“Oscar De La Hoya has done a lot for the city of Los Angeles, for boxing and for the Latinos,” says Nick Sanchez Sr., father of USC quarterback Mark Sanchez and an American with Mexican blood in his veins, just like De La Hoya. “Everything Oscar has done, in my opinion, has been first class.”
That is a typical comment from a Hispanic, a Latino, a Mexican American or an American with origins from Mexico, whichever you want to use.
On Monday, a bronze statue of De La Hoya was unveiled in front of Staples Center, next to the ones of Magic Johnson and Wayne Gretzky. As odd a place as Staples may be for a monument to a boxer -- De La Hoya never won a fight inside the arena -- nobody can deny the merits the Golden Boy has amassed during a career as rich in left hooks, knockouts and belts as in glamour, money and social influence.
So, what is the problem with De La Hoya having a statue in the new temple of sports in Southern California? Why not?
Johnson and Gretzky didn’t compete in Staples Center either, but nobody will argue they deserve to have their figures at the corner of Figueroa and 11th. Gretzky made huge contributions to hockey in California, but hockey will never be like boxing for the people of this great city, no matter what.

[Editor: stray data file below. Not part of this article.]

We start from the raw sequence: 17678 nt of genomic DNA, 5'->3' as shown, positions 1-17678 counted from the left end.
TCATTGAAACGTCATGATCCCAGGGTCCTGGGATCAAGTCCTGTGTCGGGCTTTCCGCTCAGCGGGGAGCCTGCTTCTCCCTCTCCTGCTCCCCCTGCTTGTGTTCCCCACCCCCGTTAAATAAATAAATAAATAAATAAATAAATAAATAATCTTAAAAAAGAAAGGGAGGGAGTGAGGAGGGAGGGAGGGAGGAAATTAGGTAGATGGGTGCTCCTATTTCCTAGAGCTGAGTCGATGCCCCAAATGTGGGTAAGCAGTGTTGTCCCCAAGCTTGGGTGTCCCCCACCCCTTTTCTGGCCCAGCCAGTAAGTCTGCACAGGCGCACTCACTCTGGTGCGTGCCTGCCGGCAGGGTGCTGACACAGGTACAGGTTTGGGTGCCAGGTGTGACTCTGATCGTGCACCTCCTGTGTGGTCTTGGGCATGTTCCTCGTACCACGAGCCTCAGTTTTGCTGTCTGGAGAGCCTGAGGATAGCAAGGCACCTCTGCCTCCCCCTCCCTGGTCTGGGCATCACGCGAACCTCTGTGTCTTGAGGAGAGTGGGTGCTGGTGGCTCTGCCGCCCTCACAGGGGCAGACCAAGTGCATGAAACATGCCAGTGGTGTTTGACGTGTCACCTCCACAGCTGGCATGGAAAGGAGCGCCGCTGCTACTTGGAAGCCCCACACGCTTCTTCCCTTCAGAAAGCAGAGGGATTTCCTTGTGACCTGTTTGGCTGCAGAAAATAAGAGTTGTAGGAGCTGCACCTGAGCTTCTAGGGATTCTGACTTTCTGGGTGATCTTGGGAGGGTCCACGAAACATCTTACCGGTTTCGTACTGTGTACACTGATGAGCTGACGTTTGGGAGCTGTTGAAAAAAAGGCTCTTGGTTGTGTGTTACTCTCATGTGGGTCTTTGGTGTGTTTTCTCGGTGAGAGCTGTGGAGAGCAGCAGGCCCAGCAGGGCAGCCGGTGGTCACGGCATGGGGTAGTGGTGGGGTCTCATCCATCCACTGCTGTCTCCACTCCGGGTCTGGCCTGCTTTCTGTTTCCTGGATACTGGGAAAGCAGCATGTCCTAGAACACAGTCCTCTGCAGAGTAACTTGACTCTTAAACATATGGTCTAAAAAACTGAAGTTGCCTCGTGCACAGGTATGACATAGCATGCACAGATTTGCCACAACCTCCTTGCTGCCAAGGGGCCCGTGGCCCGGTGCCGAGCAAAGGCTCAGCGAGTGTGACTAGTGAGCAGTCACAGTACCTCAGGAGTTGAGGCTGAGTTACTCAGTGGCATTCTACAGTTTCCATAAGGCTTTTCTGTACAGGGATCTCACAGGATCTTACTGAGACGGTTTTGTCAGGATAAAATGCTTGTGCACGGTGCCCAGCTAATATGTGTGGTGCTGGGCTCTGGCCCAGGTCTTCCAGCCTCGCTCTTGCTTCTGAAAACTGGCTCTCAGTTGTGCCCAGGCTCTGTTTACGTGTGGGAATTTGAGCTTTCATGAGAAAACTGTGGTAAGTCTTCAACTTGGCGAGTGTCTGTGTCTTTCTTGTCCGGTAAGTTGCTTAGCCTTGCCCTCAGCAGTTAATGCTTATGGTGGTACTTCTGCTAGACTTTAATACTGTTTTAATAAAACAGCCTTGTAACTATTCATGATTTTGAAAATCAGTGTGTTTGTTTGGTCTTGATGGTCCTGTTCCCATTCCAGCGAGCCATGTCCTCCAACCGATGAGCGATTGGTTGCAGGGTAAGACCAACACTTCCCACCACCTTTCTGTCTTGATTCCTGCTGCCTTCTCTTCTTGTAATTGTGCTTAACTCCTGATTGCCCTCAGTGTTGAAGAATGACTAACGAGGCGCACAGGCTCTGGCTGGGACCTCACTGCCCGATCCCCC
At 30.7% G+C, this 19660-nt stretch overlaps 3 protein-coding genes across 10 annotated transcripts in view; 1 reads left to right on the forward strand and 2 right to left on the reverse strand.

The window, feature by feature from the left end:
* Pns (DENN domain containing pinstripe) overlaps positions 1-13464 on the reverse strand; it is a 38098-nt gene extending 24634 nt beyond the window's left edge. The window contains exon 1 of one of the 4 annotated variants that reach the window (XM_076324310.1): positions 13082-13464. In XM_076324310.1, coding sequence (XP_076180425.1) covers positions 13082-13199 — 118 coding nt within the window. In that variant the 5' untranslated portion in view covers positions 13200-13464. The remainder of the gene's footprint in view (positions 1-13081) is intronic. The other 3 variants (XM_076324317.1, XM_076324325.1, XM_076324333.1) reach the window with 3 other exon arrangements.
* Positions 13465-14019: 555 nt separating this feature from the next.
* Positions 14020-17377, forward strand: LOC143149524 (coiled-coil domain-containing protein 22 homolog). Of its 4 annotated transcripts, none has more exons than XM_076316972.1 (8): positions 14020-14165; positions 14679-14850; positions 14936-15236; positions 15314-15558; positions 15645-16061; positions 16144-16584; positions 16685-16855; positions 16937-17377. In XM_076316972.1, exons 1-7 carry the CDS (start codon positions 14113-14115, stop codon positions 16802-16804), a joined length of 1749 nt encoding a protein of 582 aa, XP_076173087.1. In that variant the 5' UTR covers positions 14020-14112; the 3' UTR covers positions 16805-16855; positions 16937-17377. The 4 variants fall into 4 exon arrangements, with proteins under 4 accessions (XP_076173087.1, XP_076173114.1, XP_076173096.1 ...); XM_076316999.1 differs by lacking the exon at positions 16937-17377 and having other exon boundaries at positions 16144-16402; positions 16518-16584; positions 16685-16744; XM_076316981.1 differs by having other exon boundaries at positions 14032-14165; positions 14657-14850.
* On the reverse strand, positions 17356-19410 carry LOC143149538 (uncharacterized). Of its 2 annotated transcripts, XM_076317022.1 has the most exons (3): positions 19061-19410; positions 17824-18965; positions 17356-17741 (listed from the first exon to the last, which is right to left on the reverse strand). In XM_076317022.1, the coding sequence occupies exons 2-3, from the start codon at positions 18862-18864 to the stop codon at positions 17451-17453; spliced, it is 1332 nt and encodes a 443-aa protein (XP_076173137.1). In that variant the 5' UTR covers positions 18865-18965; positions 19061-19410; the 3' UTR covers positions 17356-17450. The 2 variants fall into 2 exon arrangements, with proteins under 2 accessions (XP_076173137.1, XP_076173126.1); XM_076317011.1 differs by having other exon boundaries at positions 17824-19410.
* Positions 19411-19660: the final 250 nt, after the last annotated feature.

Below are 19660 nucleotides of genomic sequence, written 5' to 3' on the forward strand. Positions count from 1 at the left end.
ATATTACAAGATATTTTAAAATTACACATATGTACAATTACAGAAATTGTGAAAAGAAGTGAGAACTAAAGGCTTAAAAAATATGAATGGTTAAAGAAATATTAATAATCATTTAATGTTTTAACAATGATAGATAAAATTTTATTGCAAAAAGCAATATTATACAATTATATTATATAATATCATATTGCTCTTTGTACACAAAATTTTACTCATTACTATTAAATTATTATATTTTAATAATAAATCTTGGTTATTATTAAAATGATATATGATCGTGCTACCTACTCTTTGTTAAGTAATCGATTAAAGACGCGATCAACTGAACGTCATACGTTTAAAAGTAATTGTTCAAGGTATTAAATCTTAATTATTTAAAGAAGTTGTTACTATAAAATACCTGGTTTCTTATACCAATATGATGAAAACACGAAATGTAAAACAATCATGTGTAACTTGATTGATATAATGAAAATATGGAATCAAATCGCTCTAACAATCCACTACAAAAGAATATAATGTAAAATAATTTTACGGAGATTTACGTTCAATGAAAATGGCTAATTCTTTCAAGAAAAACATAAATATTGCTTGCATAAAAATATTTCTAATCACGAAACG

De La Hoya hasn’t been the purest athlete in the world. He has become half-boxer and half-businessman, and it’s been a while since he last won a really big fight. Many Mexican boxing fans will never forgive that the East L.A. fighter beat the great Julio Cesar Chavez, twice.
None of that really matters, however. De La Hoya’s legacy is much bigger than any of his detractors.
Boxer Urbano Antillon of Maywood says he is proud not only for De La Hoya, but also “for all the Latinos. The statue tells you that the sky’s the limit for us.”
Even the fact that AEG, which orchestrated the statue project for the boxer, has a partnership with De La Hoya’s Golden Boy Promotions shouldn’t detract from the bronze figure.
Please don’t get it wrong. It would have been better to wait until De La Hoya’s boxing career had ended to honor him with a statue, but the effect is still the same, as De La Hoya said Monday: “When the kids walk around the Staples Center, they will think, ‘Oscar De La Hoya, from East L.A., made it. Maybe I can make it too.’ ”
It is better to make the millions of Latinos in the Southland feel proud, belonging and considered, and with the exception of Fernando Valenzuela -- whose legendary No. 34 hasn’t been retired by the Dodgers, ouch! -- there is no better recipient than the Golden Boy, even if his statue is not a masterpiece.